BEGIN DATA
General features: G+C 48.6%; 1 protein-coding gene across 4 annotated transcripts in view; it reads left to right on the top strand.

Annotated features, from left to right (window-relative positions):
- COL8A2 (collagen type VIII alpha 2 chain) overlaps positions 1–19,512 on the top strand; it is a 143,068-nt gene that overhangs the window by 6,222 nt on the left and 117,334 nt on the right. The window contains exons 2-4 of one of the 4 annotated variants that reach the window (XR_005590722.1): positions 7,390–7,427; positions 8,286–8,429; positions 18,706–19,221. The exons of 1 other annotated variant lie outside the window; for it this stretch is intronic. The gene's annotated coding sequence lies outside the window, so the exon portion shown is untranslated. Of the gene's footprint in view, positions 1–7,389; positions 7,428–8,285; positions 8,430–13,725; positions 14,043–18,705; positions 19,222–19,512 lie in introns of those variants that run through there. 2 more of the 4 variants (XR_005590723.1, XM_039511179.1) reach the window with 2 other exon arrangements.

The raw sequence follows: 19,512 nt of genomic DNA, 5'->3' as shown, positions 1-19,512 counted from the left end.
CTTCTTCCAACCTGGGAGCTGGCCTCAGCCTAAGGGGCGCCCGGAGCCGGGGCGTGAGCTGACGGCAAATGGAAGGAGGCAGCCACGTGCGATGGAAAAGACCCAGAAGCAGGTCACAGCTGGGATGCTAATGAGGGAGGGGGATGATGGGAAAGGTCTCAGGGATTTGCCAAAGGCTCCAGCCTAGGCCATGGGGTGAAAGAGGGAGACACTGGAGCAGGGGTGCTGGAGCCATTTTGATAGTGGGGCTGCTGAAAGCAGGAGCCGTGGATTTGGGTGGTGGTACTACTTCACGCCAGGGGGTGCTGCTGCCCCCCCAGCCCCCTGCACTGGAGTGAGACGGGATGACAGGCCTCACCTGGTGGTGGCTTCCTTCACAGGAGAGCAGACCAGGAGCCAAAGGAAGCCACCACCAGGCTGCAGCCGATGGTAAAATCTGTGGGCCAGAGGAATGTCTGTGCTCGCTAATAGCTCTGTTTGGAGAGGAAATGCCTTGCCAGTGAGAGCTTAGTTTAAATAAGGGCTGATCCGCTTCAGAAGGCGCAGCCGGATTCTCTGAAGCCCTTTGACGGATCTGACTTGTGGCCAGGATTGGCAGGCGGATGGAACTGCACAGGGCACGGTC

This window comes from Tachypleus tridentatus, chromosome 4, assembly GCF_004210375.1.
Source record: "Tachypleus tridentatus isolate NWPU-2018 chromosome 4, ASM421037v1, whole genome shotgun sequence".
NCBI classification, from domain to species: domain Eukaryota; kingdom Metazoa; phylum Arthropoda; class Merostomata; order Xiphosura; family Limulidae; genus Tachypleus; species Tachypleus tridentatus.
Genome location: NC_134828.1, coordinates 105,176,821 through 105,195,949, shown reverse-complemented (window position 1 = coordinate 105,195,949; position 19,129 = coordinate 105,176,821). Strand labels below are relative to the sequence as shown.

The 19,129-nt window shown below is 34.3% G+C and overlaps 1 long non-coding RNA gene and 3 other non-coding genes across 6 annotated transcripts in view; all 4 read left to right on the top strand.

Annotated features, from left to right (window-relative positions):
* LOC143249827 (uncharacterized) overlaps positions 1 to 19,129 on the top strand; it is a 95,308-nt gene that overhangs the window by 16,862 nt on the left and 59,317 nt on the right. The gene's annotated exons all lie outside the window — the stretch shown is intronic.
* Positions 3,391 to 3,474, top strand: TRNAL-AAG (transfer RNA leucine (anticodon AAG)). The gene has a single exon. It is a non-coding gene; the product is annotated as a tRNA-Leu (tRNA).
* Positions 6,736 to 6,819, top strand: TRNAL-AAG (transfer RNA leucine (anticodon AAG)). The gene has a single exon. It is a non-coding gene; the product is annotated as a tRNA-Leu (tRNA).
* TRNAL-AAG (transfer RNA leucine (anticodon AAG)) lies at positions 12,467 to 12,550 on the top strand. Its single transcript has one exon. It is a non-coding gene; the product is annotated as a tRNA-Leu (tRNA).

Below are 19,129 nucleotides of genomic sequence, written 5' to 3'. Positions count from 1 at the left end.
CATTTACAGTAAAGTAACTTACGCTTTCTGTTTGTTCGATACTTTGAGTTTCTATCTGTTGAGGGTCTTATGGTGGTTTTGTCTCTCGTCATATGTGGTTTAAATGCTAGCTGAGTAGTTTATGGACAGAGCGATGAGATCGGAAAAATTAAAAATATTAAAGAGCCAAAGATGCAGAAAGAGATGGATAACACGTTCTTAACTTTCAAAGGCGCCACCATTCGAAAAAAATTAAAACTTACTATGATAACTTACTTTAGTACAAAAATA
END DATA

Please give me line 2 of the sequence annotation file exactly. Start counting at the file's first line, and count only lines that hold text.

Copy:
Annotated features, from left to right (window-relative positions):